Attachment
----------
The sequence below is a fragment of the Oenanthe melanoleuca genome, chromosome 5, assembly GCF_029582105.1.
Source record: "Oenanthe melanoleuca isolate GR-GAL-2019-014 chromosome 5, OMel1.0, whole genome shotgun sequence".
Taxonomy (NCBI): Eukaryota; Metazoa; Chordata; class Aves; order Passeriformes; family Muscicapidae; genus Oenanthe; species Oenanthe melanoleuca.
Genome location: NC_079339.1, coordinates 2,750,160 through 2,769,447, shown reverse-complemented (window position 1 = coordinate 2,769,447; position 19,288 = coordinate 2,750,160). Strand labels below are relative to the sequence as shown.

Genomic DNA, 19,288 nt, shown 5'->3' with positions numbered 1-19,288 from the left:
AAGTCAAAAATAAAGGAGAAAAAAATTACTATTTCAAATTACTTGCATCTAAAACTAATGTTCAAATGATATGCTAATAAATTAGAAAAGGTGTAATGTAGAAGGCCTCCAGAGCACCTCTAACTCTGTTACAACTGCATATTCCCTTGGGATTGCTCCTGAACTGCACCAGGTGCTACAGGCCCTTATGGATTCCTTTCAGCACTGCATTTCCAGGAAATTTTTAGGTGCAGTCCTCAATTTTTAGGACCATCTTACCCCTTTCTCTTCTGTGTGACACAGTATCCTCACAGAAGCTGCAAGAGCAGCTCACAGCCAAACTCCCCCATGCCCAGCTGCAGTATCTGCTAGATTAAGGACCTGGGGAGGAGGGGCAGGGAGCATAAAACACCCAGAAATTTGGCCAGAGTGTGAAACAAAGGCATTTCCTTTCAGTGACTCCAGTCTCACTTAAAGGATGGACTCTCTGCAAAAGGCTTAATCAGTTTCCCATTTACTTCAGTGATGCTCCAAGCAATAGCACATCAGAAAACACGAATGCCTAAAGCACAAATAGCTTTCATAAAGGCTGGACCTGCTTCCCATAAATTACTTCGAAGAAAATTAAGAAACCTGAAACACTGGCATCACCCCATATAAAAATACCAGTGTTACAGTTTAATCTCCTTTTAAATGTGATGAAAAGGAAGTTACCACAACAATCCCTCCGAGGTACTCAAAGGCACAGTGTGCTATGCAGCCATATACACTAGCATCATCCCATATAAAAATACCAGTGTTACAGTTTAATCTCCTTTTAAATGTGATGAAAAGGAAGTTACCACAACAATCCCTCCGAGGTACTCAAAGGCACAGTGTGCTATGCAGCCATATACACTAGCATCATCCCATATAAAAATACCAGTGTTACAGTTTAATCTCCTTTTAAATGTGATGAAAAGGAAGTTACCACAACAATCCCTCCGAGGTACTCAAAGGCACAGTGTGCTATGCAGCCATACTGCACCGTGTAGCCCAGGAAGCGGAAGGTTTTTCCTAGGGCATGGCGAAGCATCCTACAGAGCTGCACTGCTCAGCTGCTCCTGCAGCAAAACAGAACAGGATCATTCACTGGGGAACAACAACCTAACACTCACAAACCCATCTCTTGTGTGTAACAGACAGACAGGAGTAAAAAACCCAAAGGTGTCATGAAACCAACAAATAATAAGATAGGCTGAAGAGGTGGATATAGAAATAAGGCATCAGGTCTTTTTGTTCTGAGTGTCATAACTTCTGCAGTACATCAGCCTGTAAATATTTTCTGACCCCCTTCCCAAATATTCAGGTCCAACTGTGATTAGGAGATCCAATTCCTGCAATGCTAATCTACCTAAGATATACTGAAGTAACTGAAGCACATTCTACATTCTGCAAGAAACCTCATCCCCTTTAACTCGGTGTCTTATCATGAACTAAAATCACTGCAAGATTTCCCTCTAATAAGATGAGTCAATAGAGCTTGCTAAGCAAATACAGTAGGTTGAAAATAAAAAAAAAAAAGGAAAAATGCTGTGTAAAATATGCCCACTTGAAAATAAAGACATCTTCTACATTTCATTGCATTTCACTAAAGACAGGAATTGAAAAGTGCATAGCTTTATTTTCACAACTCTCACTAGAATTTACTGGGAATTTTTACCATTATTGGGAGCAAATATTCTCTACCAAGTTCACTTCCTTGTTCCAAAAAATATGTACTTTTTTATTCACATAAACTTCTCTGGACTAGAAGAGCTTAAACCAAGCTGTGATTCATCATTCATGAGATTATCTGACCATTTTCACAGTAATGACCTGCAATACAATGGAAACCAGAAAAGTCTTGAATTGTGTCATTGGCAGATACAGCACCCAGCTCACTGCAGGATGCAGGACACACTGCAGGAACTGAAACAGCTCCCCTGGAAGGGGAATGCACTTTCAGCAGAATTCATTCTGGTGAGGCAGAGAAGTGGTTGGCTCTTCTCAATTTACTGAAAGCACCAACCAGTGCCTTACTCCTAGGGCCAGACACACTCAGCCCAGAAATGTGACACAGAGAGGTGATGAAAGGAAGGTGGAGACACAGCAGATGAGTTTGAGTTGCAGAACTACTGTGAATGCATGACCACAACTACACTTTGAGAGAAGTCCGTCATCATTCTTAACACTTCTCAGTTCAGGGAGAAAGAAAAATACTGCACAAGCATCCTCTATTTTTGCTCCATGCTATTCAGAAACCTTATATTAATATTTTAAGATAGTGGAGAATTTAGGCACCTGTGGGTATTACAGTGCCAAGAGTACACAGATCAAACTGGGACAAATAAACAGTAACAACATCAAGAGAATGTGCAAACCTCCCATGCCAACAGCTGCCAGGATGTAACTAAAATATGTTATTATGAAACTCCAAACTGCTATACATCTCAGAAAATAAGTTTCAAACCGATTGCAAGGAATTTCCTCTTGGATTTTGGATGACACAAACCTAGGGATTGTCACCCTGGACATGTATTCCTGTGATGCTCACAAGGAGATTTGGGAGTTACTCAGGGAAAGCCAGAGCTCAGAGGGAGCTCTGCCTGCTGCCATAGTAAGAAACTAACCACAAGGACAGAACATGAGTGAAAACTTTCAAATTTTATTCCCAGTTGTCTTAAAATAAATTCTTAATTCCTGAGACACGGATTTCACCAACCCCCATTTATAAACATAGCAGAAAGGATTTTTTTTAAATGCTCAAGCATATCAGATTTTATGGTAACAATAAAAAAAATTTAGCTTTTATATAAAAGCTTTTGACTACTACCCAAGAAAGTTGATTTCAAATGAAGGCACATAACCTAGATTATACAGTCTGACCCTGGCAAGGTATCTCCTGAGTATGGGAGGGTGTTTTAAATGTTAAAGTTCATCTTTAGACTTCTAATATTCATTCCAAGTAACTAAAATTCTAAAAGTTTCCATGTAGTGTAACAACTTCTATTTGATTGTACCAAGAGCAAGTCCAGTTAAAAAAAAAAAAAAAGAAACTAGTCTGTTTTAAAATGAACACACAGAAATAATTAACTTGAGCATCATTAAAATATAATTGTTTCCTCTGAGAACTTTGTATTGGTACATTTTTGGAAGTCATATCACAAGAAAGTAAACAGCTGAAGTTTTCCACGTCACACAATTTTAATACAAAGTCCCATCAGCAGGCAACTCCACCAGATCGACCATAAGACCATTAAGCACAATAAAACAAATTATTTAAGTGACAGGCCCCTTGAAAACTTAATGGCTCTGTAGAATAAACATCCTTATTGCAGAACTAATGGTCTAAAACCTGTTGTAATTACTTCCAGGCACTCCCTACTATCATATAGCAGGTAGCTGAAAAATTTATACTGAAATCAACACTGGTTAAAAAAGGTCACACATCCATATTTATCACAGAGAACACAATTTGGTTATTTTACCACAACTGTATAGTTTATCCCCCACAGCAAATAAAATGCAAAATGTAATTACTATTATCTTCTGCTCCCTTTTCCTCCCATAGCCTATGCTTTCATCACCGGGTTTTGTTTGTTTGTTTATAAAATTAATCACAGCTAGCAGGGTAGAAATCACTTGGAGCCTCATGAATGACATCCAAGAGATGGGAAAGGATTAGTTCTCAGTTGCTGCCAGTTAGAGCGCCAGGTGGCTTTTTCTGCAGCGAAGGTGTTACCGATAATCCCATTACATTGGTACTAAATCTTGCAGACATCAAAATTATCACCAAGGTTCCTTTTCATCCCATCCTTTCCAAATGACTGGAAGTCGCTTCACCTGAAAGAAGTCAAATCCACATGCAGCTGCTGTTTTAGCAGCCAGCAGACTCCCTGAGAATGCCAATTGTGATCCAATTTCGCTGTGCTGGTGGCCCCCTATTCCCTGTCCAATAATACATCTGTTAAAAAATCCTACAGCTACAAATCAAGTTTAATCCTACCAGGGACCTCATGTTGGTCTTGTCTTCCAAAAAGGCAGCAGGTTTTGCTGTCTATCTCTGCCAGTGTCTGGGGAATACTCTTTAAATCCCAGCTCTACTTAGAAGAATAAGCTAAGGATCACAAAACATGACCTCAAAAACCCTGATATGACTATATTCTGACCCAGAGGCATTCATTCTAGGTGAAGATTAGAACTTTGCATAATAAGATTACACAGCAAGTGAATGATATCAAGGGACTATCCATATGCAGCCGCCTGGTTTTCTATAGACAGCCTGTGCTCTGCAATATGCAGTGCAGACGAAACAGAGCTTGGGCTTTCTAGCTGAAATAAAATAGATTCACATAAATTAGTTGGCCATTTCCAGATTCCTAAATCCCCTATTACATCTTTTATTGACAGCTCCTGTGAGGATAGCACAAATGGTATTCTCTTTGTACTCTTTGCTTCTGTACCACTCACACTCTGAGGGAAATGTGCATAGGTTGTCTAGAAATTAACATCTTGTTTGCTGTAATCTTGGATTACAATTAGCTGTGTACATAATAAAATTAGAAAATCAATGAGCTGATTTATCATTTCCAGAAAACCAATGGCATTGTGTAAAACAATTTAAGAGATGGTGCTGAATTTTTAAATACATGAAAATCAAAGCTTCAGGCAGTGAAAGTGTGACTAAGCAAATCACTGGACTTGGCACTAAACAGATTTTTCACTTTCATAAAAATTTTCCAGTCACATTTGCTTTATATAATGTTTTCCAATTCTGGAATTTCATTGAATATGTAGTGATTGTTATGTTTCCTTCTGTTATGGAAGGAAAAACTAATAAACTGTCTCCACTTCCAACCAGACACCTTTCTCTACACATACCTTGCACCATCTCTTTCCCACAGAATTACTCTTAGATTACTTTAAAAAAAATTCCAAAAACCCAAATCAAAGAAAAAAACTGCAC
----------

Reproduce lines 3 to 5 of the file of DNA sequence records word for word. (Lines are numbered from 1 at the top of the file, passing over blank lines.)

Taxonomy (NCBI): Eukaryota; Metazoa; Chordata; class Aves; order Passeriformes; family Muscicapidae; genus Oenanthe; species Oenanthe melanoleuca.
Genome location: NC_079339.1, coordinates 2,750,160 through 2,769,447, shown reverse-complemented (window position 1 = coordinate 2,769,447; position 19,288 = coordinate 2,750,160). Strand labels below are relative to the sequence as shown.

Genomic DNA, 19,288 nt, shown 5'->3' with positions numbered 1-19,288 from the left: